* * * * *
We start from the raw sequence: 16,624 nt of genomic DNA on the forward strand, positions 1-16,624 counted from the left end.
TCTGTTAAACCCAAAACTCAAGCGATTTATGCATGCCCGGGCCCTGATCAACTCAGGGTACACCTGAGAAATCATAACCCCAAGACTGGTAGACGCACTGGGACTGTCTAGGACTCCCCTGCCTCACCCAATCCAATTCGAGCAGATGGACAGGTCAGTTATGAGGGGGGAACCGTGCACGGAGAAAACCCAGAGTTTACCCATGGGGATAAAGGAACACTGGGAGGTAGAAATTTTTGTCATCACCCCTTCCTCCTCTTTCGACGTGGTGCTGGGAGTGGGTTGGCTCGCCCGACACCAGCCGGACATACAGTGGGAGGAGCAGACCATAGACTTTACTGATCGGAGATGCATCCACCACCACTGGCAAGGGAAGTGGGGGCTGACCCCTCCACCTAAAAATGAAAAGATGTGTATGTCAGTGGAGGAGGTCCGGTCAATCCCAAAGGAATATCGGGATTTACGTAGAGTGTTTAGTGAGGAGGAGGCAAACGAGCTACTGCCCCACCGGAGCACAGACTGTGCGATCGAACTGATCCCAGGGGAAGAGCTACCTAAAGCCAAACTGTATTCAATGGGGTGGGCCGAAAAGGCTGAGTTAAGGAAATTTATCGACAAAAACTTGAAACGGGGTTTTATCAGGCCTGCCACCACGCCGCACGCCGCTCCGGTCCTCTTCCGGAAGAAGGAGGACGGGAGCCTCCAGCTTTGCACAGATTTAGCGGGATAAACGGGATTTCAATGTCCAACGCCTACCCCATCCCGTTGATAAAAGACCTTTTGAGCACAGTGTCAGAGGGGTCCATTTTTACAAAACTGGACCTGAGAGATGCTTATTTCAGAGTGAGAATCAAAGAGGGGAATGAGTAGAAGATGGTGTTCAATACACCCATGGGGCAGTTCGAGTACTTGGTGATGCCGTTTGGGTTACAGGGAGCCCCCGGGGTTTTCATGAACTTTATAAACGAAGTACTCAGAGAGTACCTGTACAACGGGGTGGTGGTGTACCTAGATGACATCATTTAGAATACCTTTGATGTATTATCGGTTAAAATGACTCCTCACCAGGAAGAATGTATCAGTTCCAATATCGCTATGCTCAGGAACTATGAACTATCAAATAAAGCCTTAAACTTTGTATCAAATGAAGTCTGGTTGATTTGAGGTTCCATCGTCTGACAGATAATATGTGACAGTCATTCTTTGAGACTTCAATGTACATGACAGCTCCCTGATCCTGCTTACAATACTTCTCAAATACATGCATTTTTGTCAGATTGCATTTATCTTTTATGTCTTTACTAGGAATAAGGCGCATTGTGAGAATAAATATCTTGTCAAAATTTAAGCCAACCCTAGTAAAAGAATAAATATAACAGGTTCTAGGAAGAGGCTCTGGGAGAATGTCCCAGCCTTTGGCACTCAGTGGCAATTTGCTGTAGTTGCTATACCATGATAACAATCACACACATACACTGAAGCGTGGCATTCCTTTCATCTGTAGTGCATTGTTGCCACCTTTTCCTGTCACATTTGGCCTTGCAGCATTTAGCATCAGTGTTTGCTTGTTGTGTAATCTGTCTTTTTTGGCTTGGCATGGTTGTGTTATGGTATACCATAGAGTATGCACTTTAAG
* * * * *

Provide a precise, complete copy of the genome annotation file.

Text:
We start from the raw sequence: 16,624 nt of genomic DNA on the forward strand, positions 1-16,624 counted from the left end.
TCTGTTAAACCCAAAACTCAAGCGATTTATGCATGCCCGGGCCCTGATCAACTCAGGGTACACCTGAGAAATCATAACCCCAAGACTGGTAGACGCACTGGGACTGTCTAGGACTCCCCTGCCTCACCCAATCCAATTCGAGCAGATGGACAGGTCAGTTATGAGGGGGGAACCGTGCACGGAGAAAACCCAGAGTTTACCCATGGGGATAAAGGAACACTGGGAGGTAGAAATTTTTGTCATCACCCCTTCCTCCTCTTTCGACGTGGTGCTGGGAGTGGGTTGGCTCGCCCGACACCAGCCGGACATACAGTGGGAGGAGCAGACCATAGACTTTACTGATCGGAGATGCATCCACCACCACTGGCAAGGGAAGTGGGGGCTGACCCCTCCACCTAAAAATGAAAAGATGTGTATGTCAGTGGAGGAGGTCCGGTCAATCCCAAAGGAATATCGGGATTTACGTAGAGTGTTTAGTGAGGAGGAGGCAAACGAGCTACTGCCCCACCGGAGCACAGACTGTGCGATCGAACTGATCCCAGGGGAAGAGCTACCTAAAGCCAAACTGTATTCAATGGGGTGGGCCGAAAAGGCTGAGTTAAGGAAATTTATCGACAAAAACTTGAAACGGGGTTTTATCAGGCCTGCCACCACGCCGCACGCCGCTCCGGTCCTCTTCCGGAAGAAGGAGGACGGGAGCCTCCAGCTTTGCACAGATTTAGCGGGATAAACGGGATTTCAATGTCCAACGCCTACCCCATCCCGTTGATAAAAGACCTTTTGAGCACAGTGTCAGAGGGGTCCATTTTTACAAAACTGGACCTGAGAGATGCTTATTTCAGAGTGAGAATCAAAGAGGGGAATGAGTAGAAGATGGTGTTCAATACACCCATGGGGCAGTTCGAGTACTTGGTGATGCCGTTTGGGTTACAGGGAGCCCCCGGGGTTTTCATGAACTTTATAAACGAAGTACTCAGAGAGTACCTGTACAACGGGGTGGTGGTGTACCTAGATGACATCATTTAGAATACCTTTGATGTATTATCGGTTAAAATGACTCCTCACCAGGAAGAATGTATCAGTTCCAATATCGCTATGCTCAGGAACTATGAACTATCAAATAAAGCCTTAAACTTTGTATCAAATGAAGTCTGGTTGATTTGAGGTTCCATCGTCTGACAGATAATATGTGACAGTCATTCTTTGAGACTTCAATGTACATGACAGCTCCCTGATCCTGCTTACAATACTTCTCAAATACATGCATTTTTGTCAGATTGCATTTATCTTTTATGTCTTTACTAGGAATAAGGCGCATTGTGAGAATAAATATCTTGTCAAAATTTAAGCCAACCCTAGTAAAAGAATAAATATAACAGGTTCTAGGAAGAGGCTCTGGGAGAATGTCCCAGCCTTTGGCACTCAGTGGCAATTTGCTGTAGTTGCTATACCATGATAACAATCACACACATACACTGAAGCGTGGCATTCCTTTCATCTGTAGTGCATTGTTGCCACCTTTTCCTGTCACATTTGGCCTTGCAGCATTTAGCATCAGTGTTTGCTTGTTGTGTAATCTGTCTTTTTTGGCTTGGCATGGTTGTGTTATGGTATACCATAGAGTATGCACTTTAAG